Green Belt Project Official Launch Blog

LSE Green Belt project | Official launch blog entry

Last Thursday saw the official launch of the 21st Century Metropolitan Green Belt project. A number of opinion formers were present - some in favour of the conservation of the Belt, others questioning its utility. There was general agreement that now is an important time to debate the Metropolitan Green Belt (MGB).

The meeting was divided into three presentations followed by discussions. First was Paul Cheshire (LSE) who noted that 65% of the Greater London area is green; so why do we always imagine that London is made of concrete? He called for a strategic review of the MGB. This review should pay attention to the price signals that indicate economic inefficiencies of the MGB. He also pointed out unintended consequences of the MGB including “exclusionary zoning” and underuse of already-built infrastructure.

Transportation and social infrastructure were at the core of Barney Stringer’s presentation (QUOD). He highlighted the importance of having the right combination of infrastructure to make a place work properly. Focused on moving the debate forward, Stringer asked the questions: “Can MGB release help make better use of infrastructure” and “What can new housing do for infrastructure?” suggesting that much-needed infrastructure such as the High Speed Two could, in part, be financed by new development.

Our third presenter, Ian Gordon (LSE), drew on a draft report from the Outer London Commission to state five elements we need for substantial progress:

  1. A shared understanding of the problem;
  2. A sense of equity in engagement with the issue;
  3. A model of reform offering a stable long term path of change;
  4. Deals for accepting substantial increase complementary infrastructure;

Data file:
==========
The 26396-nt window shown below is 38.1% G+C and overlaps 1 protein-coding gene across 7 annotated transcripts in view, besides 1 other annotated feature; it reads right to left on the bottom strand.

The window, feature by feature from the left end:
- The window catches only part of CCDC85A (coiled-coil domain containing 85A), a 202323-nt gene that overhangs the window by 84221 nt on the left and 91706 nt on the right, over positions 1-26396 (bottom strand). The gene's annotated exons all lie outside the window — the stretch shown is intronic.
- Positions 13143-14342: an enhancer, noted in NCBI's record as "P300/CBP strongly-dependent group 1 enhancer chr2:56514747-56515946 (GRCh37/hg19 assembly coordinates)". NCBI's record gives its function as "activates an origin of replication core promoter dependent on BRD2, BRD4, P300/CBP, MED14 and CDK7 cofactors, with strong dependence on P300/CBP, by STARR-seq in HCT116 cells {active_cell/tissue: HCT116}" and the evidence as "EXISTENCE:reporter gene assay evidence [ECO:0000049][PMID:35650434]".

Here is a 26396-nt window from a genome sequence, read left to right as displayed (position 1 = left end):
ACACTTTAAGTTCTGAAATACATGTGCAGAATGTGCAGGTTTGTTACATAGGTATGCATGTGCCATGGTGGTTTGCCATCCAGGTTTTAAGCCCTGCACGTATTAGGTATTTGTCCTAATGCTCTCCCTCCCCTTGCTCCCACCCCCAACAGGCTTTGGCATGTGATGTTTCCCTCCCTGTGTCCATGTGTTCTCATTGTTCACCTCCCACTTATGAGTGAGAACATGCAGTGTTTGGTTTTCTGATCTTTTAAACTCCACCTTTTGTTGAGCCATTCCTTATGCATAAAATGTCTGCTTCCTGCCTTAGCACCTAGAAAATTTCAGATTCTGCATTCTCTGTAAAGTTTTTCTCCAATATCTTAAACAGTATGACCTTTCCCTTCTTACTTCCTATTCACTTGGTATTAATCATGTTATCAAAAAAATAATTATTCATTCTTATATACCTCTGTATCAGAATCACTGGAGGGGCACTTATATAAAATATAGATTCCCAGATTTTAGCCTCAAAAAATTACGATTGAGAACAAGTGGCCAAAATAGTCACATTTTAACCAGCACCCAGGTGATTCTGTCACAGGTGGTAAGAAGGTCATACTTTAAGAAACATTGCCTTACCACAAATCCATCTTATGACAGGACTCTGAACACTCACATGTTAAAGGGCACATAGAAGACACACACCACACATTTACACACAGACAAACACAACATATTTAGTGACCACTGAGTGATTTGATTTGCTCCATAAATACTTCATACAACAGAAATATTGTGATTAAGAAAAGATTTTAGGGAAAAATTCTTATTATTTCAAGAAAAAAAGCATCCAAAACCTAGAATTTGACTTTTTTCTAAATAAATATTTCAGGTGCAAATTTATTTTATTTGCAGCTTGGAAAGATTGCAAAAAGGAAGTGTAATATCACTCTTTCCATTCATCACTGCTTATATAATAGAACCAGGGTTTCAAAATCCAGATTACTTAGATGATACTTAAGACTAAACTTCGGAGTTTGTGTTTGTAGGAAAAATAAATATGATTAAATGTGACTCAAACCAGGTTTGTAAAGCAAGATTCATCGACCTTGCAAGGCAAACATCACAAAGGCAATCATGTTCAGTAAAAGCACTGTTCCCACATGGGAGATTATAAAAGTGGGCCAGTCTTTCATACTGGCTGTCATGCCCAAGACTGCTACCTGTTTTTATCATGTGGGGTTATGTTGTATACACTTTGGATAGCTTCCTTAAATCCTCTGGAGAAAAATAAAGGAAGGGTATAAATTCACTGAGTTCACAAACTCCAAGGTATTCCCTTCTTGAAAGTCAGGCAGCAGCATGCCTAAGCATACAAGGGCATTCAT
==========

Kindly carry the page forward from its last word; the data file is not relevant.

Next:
5. Some leadership with credible power to commit.

The discussion moved beyond the typical two-sided debate pro and against Metropolitan Green Belt, raising many questions that are yet to be addressed. As some focused on technical issues such as the efficiency of density, others explained the importance of keeping democracy at the centre of the debate. John Lett (GLA) reminded us of the complexity of increasing housing delivery. Many existing permissions to build in London are not developed. Given this, it does not follow that the release of more land would necessarily increase housing supply in the short term. He also highlighted the political realities of MGB review. On a positive note, we considered some examples of how cities can relate to the countryside in a different way to London - including Copenhagen’s ‘finger plan’ style of development.

For more information follow the links below and elsewhere on our site:

On Paul Cheshire’s price signals:
Cheshire, P. (2014) “Turning Houses into Gold: the Failure of British Planning”, CentrePiece, Spring 2014, 5pp.

On Barney Stringer’s infrastructure description:

“Green Belt – what is it exactly?”, audio from February 2015.

On Ian Gordon’s 5 elements of progress:

OLC (2015) “Draft 5th Report – towards more effective arrangements for coordinating strategic policy and infrastructure investment across the Wider South East”.

 

You may also download this blog entry in pdf form here.

 

Presentations:

Project launch event presentation: The Green Belt: The price we pay, Paul Cheschire

Paul Cheschire presented at our official project launch. He discussed perceived myths on the purposes of a green belt and offered alternative interpretations of the Green Belt as a possible to site to build new houses to help solve the housing crisis.

Click here to download the presentation.

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Project launch event presentation: Securing Regional Buy-in for Reform, Ian Gordon

Ian Gordon presented at our official project launch. He discussed five credible requirements for substantial progress and the Outer London Commission report which suggests the possibility of a Mayoral led strategic review of GB inside of London. 

Click here to download the presentation.

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